RESULTS: Among 471 patients enrolled, 425 participants (209 fluconazole and 216 caspofungin) contributed ≥1 blood specimen. In total, 6103 specimens were evaluated, with a median of 15 specimens per patient (range 1-43). The NPV was >99% for GM EIA and BDG assay alone and in combination. However, there were no true positive results, resulting in sensitivity and PPV for each assay of 0%.

CONCLUSIONS: The GM EIA and the BDG assay alone or in combination were not successful at detecting IA or IC during periods of neutropenia in children, adolescents, and young adults with AML receiving antifungal prophylaxis. Utilization of these assays for surveillance in this clinical setting should be discouraged.

DOI

10.1093/jpids/piab036

Alternate Title

J Pediatric Infect Dis Soc

PMID

34173659

Title

Comparative effectiveness of ceftolozane/tazobactam against pediatric gram-negative drug-resistant isolates.

Year of Publication

2021

Number of Pages

1-6

Date Published

2021 Mar 01

ISSN Number

1973-9478

Abstract

<p>Ceftolozane/tazobactam (C/T), a cephalosporin/beta-lactamase inhibitor combination, was evaluated vs. 10 comparators against 299 pediatric extended-spectrum-cephalosporin-resistant or carbapenem-resistant (ESC-R/CR) Gram-negative Enterobacteriaceae from three freestanding pediatric centers. Isolates were from urine or other sterile sites of children and adolescents through 21 years of age. Susceptibilities were assayed by microbroth dilution via custom Sensititre plates (Thermo Fisher Scientific). Susceptibility was determined using the Sensititre Vizion® system (Thermo Fisher Scientific). Susceptibility breakpoint criteria were those of the Clinical and Laboratory Standards Institute (CLSI) for 2017, except for colistin (EUCAST 2019). Overall, 87.5% isolates were C/T susceptible (MIC ≤2 μg/ml; MIC 0.25/4 μg/ml). Susceptibility to C/T was detected more frequently as compared to all other antimicrobials tested except for colistin (95.4%) and meropenem (97.4%). Percent susceptibility to C/T was high for (91%) and . (73.3%). C/T demonstrated good activity and high potency against most beta-lactam resistant pediatric Enterobacteriaceae from three geographically diverse U.S. regions.</p>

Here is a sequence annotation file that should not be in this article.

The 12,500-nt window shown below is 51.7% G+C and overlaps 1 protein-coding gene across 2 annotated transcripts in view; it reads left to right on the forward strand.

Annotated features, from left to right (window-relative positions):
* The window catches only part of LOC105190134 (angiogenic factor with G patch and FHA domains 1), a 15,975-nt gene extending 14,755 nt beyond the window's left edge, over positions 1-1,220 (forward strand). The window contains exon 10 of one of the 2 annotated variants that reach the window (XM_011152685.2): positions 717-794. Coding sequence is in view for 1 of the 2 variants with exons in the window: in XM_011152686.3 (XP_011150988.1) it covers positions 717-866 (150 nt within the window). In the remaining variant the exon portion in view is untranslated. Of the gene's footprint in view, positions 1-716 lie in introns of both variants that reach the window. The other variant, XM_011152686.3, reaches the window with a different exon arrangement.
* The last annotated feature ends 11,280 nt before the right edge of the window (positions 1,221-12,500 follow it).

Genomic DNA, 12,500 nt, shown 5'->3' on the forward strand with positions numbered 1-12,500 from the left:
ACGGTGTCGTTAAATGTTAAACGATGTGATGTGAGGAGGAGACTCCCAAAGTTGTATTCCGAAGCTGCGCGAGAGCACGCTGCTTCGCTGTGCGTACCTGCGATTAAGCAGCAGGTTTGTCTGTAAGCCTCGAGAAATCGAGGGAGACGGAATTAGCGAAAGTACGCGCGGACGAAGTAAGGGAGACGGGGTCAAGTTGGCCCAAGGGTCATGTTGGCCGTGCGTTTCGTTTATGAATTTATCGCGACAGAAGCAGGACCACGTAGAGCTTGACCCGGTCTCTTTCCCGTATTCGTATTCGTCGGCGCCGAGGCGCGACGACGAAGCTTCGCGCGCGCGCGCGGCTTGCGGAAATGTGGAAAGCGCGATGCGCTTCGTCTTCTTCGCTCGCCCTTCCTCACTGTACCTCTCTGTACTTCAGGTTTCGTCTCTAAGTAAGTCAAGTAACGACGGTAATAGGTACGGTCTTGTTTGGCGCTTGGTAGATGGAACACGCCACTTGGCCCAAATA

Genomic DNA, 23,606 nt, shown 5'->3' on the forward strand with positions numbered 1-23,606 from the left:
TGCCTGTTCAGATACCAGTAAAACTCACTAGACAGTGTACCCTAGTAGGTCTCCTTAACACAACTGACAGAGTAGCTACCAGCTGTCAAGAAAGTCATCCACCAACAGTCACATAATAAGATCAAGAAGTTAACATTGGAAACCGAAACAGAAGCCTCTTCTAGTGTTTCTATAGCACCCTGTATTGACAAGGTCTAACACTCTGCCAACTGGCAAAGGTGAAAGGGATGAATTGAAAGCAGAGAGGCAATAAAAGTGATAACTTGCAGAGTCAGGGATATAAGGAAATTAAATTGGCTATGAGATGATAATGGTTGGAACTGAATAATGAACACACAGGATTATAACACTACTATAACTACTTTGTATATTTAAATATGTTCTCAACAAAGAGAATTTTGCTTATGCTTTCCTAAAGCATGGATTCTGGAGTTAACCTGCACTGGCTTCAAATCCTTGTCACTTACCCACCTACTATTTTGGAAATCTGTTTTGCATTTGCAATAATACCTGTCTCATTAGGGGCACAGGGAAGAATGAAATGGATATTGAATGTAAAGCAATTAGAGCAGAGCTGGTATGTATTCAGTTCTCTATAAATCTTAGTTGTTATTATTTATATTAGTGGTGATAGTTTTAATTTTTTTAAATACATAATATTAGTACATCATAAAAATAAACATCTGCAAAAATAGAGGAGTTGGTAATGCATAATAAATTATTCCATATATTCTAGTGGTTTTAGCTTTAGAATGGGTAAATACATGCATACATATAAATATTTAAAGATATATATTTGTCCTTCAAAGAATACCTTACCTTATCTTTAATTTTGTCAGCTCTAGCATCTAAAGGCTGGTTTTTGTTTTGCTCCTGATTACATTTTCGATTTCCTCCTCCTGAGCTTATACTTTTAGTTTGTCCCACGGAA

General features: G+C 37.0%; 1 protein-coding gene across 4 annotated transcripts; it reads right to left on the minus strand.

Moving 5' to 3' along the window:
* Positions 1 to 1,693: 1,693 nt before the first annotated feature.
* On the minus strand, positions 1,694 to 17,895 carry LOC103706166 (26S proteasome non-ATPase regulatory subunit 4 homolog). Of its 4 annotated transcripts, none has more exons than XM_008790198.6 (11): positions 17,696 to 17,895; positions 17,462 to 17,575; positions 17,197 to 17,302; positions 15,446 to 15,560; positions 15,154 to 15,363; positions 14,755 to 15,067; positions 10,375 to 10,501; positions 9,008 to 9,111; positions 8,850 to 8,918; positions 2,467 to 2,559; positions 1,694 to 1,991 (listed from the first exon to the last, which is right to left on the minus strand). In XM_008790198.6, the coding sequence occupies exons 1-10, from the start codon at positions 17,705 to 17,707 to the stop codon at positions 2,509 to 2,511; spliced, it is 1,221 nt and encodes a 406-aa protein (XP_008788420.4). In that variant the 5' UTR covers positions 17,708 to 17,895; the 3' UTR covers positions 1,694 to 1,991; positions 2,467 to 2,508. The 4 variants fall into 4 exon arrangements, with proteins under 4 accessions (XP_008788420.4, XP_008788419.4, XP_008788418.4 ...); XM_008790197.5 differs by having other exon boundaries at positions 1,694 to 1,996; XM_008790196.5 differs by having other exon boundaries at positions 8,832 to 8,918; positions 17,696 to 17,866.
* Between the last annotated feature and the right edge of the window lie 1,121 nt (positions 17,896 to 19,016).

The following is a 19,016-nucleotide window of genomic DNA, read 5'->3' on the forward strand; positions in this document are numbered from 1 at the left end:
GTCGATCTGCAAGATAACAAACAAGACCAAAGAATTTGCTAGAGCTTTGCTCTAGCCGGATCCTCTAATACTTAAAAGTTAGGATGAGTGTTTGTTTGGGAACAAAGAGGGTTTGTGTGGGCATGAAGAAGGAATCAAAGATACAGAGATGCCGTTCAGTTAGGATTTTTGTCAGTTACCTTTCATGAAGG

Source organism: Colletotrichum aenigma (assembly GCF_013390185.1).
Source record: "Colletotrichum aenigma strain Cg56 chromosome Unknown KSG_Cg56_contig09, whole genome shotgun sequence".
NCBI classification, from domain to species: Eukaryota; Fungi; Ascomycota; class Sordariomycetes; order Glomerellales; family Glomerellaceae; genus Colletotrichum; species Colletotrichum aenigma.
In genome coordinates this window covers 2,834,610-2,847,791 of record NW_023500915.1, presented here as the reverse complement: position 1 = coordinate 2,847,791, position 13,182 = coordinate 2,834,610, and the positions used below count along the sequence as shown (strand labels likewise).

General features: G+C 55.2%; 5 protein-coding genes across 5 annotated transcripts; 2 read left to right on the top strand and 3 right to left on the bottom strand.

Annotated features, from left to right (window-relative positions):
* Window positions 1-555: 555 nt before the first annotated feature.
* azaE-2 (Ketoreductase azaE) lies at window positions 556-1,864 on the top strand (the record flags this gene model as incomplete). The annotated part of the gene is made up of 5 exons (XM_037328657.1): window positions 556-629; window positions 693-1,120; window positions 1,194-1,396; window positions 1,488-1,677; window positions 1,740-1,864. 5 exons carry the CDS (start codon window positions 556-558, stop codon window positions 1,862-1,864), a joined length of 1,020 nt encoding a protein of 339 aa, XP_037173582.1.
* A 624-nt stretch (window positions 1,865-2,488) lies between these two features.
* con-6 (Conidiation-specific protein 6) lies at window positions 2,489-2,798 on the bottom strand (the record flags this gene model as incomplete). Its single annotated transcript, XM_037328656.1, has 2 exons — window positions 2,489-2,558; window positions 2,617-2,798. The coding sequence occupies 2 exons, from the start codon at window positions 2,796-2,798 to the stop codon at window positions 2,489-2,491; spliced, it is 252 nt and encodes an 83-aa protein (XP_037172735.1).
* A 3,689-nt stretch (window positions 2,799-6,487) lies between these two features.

DOI

10.1080/1120009X.2021.1888030

Alternate Title

J Chemother

PMID

33645447

Title

Chlorhexidine gluconate bathing in children with cancer or those undergoing hematopoietic stem cell transplantation: A double-blinded randomized controlled trial from the Children's Oncology Group.